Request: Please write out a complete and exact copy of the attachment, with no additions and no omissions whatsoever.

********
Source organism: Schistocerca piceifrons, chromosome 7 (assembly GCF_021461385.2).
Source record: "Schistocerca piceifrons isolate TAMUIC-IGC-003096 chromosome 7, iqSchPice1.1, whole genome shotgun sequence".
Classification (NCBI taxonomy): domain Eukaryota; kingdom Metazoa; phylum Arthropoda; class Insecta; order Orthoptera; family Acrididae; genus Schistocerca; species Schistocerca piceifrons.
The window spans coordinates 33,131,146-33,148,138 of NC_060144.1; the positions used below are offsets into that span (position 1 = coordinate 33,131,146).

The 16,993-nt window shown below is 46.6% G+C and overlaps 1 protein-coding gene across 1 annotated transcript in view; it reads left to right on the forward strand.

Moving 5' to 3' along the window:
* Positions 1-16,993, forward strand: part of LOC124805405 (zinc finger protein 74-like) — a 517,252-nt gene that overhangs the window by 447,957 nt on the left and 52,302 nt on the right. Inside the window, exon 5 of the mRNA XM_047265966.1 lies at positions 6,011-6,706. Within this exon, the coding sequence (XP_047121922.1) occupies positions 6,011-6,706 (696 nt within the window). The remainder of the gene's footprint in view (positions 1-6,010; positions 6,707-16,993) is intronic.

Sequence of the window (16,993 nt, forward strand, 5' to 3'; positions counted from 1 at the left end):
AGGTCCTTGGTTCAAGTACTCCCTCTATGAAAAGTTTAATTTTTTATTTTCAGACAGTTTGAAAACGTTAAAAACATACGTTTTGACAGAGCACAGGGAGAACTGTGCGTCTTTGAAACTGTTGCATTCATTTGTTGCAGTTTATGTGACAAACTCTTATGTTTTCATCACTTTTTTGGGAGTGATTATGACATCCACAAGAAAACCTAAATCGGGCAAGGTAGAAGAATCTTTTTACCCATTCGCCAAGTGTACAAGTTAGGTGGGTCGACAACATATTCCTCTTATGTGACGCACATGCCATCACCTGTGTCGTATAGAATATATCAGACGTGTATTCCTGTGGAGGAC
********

Source organism: Schistocerca piceifrons, chromosome 7 (assembly GCF_021461385.2).
Source record: "Schistocerca piceifrons isolate TAMUIC-IGC-003096 chromosome 7, iqSchPice1.1, whole genome shotgun sequence".
Classification (NCBI taxonomy): domain Eukaryota; kingdom Metazoa; phylum Arthropoda; class Insecta; order Orthoptera; family Acrididae; genus Schistocerca; species Schistocerca piceifrons.
The window spans coordinates 33,131,146-33,148,138 of NC_060144.1; the positions used below are offsets into that span (position 1 = coordinate 33,131,146).

The 16,993-nt window shown below is 46.6% G+C and overlaps 1 protein-coding gene across 1 annotated transcript in view; it reads left to right on the forward strand.

Moving 5' to 3' along the window:
* Positions 1-16,993, forward strand: part of LOC124805405 (zinc finger protein 74-like) — a 517,252-nt gene that overhangs the window by 447,957 nt on the left and 52,302 nt on the right. Inside the window, exon 5 of the mRNA XM_047265966.1 lies at positions 6,011-6,706. Within this exon, the coding sequence (XP_047121922.1) occupies positions 6,011-6,706 (696 nt within the window). The remainder of the gene's footprint in view (positions 1-6,010; positions 6,707-16,993) is intronic.

Sequence of the window (16,993 nt, forward strand, 5' to 3'; positions counted from 1 at the left end):
AGGTCCTTGGTTCAAGTACTCCCTCTATGAAAAGTTTAATTTTTTATTTTCAGACAGTTTGAAAACGTTAAAAACATACGTTTTGACAGAGCACAGGGAGAACTGTGCGTCTTTGAAACTGTTGCATTCATTTGTTGCAGTTTATGTGACAAACTCTTATGTTTTCATCACTTTTTTGGGAGTGATTATGACATCCACAAGAAAACCTAAATCGGGCAAGGTAGAAGAATCTTTTTACCCATTCGCCAAGTGTACAAGTTAGGTGGGTCGACAACATATTCCTCTTATGTGACGCACATGCCATCACCTGTGTCGTATAGAATATATCAGACGTGTATTCCTGTGGAGGAC